Essential fireworks equipment
Setting up a fireworks display requires a surprising amount of additional equipment. Forgetting any of it can make things really hard and even compromise safety. So here’s a useful list of things you’ll need which covers both back garden displays and larger venues if appropriate.
Equipment for staking out fireworks
Wooden stakes are easy to make from old timber. Simply saw into pieces long enough to support your fireworks. Putting a point on each stake makes life easier. Make sure you have enough for all of your fireworks with some spares.
Large wooden posts
If you are using wheels or mounting set pieces you will need some larger posts.
Useful in case you want to change the length of a stake or saw one in half to make an extra one.
Plenty of it -to secure your fireworks to your stakes. You can also use duct tape, parcel tape etc.
Using wheels? Check each wheel comes with a nail before getting on site. Take some spares too in case you bend them during set up.
Good quality sledgehammer
Worth its weight in gold is a good lump hammer or sledgehammer. Don’t forget a spare if there’s a couple of you setting up.
Always useful as a back up in case you run out of tape. Also good for securing candles, and lancework frames to posts.
Very handy for ensuring your cakes sit on a level surface and for protecting them from wet grass or the moisture in the soil. It’s best to have a separate board for each firework.
Labels and marker pens
Are you noting each firework with a number from a running order? If so don’t forget your labels and a marker pen.
Bin liners or clingfilm
How are you waterproofing your fireworks if you are doing this on site? If using bags take plenty – at least two for each firework. If you are using clingfilm then take several rolls.
Useful for opening firework boxes and cutting gaffa tape amongst other things.
The quickest way to cut cable ties if you are using them.
Equipment for firing
Torches and spare batteries
Every firer must have a torch. This is critical equipment! It’s useful to take some spare batteries too and even better to have a few spare torches in case of problems. Wind up torches are a good emergency back up since they don’t have batteries which can leak if left for long periods in the bottom of your toolbox.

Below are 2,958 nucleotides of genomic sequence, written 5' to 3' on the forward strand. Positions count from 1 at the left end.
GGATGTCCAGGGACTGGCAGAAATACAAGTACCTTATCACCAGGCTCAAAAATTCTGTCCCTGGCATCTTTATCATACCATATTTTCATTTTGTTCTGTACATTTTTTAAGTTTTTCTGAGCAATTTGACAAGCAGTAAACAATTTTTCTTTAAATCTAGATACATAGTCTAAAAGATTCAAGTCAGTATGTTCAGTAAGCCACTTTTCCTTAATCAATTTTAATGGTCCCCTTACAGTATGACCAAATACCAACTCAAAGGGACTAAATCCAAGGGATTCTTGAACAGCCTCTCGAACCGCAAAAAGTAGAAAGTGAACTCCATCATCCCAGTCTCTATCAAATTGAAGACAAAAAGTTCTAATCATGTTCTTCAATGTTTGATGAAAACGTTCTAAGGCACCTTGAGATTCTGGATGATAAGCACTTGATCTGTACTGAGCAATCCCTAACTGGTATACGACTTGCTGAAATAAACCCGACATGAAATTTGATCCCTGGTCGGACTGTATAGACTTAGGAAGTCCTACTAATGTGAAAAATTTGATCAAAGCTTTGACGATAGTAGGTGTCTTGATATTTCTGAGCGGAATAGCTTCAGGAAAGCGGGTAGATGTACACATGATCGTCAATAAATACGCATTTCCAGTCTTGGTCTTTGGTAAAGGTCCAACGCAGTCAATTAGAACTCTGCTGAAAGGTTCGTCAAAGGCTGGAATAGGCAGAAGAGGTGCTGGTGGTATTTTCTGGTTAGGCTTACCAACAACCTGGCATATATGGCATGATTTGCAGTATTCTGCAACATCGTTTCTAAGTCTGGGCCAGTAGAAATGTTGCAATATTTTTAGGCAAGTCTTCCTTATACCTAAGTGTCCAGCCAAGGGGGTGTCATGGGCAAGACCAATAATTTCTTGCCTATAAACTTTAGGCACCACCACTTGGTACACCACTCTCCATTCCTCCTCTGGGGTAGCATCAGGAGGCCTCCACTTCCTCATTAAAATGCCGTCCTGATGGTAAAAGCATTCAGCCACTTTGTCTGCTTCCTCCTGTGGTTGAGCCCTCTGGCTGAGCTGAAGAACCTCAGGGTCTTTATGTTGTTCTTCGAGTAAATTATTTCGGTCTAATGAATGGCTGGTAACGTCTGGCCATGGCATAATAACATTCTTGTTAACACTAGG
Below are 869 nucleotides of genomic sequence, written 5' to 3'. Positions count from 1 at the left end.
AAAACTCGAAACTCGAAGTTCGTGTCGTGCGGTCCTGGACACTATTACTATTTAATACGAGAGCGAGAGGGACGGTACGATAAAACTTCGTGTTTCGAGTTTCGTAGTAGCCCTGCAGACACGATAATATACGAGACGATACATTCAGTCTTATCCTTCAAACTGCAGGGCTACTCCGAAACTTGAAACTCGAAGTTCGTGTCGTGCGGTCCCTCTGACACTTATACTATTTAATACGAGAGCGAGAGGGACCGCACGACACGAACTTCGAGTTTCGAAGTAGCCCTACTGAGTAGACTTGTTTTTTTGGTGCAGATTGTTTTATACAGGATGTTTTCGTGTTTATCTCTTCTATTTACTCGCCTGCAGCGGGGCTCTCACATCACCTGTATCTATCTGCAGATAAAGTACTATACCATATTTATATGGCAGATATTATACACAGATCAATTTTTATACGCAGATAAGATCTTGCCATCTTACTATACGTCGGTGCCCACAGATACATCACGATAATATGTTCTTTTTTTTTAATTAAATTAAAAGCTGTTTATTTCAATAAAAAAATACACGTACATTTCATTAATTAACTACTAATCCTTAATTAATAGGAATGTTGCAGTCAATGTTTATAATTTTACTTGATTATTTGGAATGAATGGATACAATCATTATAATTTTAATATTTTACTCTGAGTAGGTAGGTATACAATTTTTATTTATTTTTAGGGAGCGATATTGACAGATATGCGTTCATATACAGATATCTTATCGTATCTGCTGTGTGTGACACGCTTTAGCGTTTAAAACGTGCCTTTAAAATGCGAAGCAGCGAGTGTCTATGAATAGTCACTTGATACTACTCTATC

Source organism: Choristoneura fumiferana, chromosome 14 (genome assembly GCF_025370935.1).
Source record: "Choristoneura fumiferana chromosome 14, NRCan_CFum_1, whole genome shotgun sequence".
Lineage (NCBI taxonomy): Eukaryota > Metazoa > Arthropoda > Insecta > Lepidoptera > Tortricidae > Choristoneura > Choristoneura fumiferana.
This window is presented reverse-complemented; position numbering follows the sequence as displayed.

ALWAYS take plenty of portfires! Using gas torches? What if they run out of gas, break, or get clogged up with soot? You’ll need to fall back to portfires. Using an electric ignition system? What if it doesn’t work or the batteries fail? You’ll need to fall back to portfires.
Something to light the portfires or torch
Remember to take something to light them with – a good quality windproof lighter is recommended.
Firing system and spare batteries
If you are using a firing system remember to take the igniters and any spares you may need such as batteries.
It is down to personal preference whether you have a hard hat and googles or an all-in-one helmet and visor, whether you wear good boots or proper industrial protective footwear and so on, but whatever you wear ALWAYS check it’s all there before you set off. A spare set is handy in case someone else forgets theirs or you need to use an extra firer on the night.
Remember to take your firing list if this has been worked out beforehand. Clipboards are also useful.
Fire extinguishers or similar
For larger displays it is worth taking fire extinguishers or something similar such as buckets of water or sand.
First aid kit
It’s not unusual to have minor injuries during setting up from hammering, splinters etc so take a first aid kit.
Equipment for the venue
Are you responsible for marking the safety areas? If so you’ll need to remember your tape and poles.
Boxes, bags or trolleys
If you are not able to get your car or van to the firing area how are you going to carry your fireworks and equipment over? Take some boxes or bags in case.
A sign for your car or van
If parking away from the site it’s useful to put a sign on your dashboard saying why you are parking there.
Never display without a mobile phone. You’ll need it in case of emergencies. Make sure it’s charged up.
Sun cream and a hat
For summer displays sun block and a hat are useful if you don’t want to turn into a lobster.
Even in the summer it can turn cool as you wait for darkness. Always take warm clothing.
Handy if you’re going to be kneeling a lot during setting up.
Good for keeping your tools to hand.
Food and drink
Firework displays often entail lots of waiting around. Take plenty of food and drink.
Something to sit on
See above. Throw a few folding chairs into the van or car.
Camera and video equipment
If you’re filming the display then you’ll need to remember your camera, memory card or tapes, tripod, lens cloth and so on.